Posted by: Kelley Dees | May 12, 2011

Springtime Pollen and Allergies: How to nip it in the bud!

Spring brings flowers, beautifully blooming trees, and…sneezing, congestion, runny nose, and other symptoms. These allergies are caused by the pollen in the plants that are blooming. Allergies can make you feel miserable.

Do you feel like the only way to prevent these symptoms is to lock yourself inside away from anything that has pollen? Before you resort to those drastic measures, try these simple strategies to keep those allergies under control!

Reduce your exposure to allergy triggers: There are several things you can do to reduce your exposure to allergens (things that trigger your allergy signs and symptoms):

  • Delegate lawn mowing, weed pulling, and other gardening chores that stir up allergens.
  • Remove clothes you’ve worn outside; you may also want to shower after extended periods of time outside, to rinse pollen from your skin and hair.
  • Don’t hang laundry outside–pollen can stick to sheets, towels, and your clothes.
  • Wear a dust mask if you do outside chores.
  • Wear sunglasses while outside. Not only will this protect your vision (if you’re using UV protection sunglasses), but it also lessens the amount of pollen that can get on your eyelashes, which is what causes those dry, itchy eyes.

Take extra steps when pollen counts are high: Major flare-ups can occur when pollen counts are higher than usual. Take these steps to reduce your exposure on high count days:

  • Check your local TV or radio station, your local newspaper, or the internet for pollen forecasts and current pollen levels.
  • If high pollen counts are forecasted, start taking allergy medications before your symptoms start.
  • Close doors and windows at night or any other time when pollen counts are high.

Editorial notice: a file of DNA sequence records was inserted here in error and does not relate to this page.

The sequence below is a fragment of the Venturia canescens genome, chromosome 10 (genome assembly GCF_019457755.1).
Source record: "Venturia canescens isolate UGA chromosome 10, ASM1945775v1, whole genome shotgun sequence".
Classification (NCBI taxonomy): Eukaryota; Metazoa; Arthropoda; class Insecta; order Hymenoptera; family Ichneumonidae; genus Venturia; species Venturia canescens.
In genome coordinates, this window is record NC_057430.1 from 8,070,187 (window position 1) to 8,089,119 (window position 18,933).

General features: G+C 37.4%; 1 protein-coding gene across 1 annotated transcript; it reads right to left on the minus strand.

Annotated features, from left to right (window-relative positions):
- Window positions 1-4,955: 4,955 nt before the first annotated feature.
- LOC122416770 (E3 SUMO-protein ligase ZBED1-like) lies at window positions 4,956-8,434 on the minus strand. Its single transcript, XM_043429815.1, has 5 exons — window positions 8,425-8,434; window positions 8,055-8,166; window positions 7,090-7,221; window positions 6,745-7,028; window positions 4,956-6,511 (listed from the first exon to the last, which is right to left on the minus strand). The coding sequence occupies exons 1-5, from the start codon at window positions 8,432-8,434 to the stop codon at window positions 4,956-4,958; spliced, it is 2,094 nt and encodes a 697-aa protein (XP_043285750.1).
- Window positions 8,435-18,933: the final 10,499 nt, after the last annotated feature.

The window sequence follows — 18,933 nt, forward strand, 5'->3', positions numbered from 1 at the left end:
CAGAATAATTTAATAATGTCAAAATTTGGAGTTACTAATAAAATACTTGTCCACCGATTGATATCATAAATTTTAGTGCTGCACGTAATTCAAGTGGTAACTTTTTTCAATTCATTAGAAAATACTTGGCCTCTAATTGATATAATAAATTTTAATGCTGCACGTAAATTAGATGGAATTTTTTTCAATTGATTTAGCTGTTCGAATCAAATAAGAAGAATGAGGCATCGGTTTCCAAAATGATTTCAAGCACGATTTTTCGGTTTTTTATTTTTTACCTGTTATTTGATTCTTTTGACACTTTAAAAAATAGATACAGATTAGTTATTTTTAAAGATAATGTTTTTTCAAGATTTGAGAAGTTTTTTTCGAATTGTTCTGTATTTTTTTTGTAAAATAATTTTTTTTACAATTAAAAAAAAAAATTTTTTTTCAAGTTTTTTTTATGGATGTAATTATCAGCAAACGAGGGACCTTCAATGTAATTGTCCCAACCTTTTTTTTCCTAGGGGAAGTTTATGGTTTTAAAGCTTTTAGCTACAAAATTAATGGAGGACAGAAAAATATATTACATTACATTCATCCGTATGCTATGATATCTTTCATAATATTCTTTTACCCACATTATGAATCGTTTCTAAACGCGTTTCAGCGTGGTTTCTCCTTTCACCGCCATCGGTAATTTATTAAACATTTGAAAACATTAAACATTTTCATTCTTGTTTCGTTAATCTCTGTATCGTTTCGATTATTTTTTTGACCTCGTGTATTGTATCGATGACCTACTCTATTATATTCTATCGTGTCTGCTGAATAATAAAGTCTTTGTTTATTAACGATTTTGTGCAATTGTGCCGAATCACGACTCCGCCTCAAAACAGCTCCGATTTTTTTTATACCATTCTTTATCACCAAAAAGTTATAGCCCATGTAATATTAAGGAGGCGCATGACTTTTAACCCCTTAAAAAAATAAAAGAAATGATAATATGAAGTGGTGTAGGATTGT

• Avoid outdoor activity in the early morning when pollen counts are at their highest levels.

Keep indoor air clean: While there isn’t anything that can completely eliminate all of the allergens in your home, these suggestions can help you decrease the amounts present in your home:

  • Use the air conditioning in your house and car.
  • If you have forced air heating or air conditioning in your house, use high-efficiency filters and follow regular maintenance schedules.
  • Keep indoor air dry with a dehumidifier.
  • Use a portable high-efficiency particulate air (HEPA) filter in your bedroom.
  • Clean floors often with a vacuum cleaner that has a HEPA filter.

Try an OTC (over-the-counter) remedy: There are several non-prescription medications out there that can help ease allergy symptoms. Talk to your friends to find out their experiences with different ones and discuss your symptoms with your pharmacist to find out which product helps fight your symptoms:

  • Oral antihistamines: Antihistamines can help relieve sneezing, itching, runny nose, and watery eyes. Examples include loratadine (Brand name Claritin) and cetirizine (Zyrtec), diphenhydramine (Benadryl), and chlorpheniramine (Chlor-Trimeton).  Benadryl, Chlor-Trimeton, and their respective generics are effective, but may make you drowsy.
  • Decongestants: Decongestants such as pseudoephedrine (Sudafed) can provide temporary relief from nasal stuffiness. Decongestants also come in nasal sprays such as oxymetazoline (Afrin) and phenylephrine (Vicks, Sinex). Only use nasal decongestants for short-term relief. Long-term use of decongestant nasal sprays can actually worsen symptoms (also called rebound congestion).
  • Cromolyn spray: Cromolyn (Nasalcrom) can ease allergy symptoms, but it may take up to a week of several sprays per day to begin working.
  • Combination medications: A number of allergy medications combine an antihistamine with a decongestant. Examples include Actifed and Claritin-D, which both combine different antihistamines with decongestants.

Rinse your sinuses: Rinsing your nasal passages with salt water (also called nasal irrigation) is an easy, inexpensive, and effective way to relieve stubborn allergy symptoms. Rinsing directly flushes mucus and irritants out of your nose. You can purchase a squeeze bottle or neti pot (a small container with a spout designed for nasal rinsing) at your local pharmacy.

When home remedies aren’t enough: When these suggestions don’t work, talk to your doctor. Be sure to keep track of which remedies you have tried, how long you used that method, and what the results were–your doctor will want you to try non-medicinal methods before prescribing something stronger (which will also come with more side effects). If you’ve kept track of what you’ve tried, you can discuss your diagnosis more thoroughly and accurately with your doctor.

Don't let this be your solution to springtime allergies!

This information is provided courtesy of the Wyoming AgrAbility Project. For more information, visit our website or call toll-free at 866-395-4986.

This information is adapted from the Mayo Clinic. 

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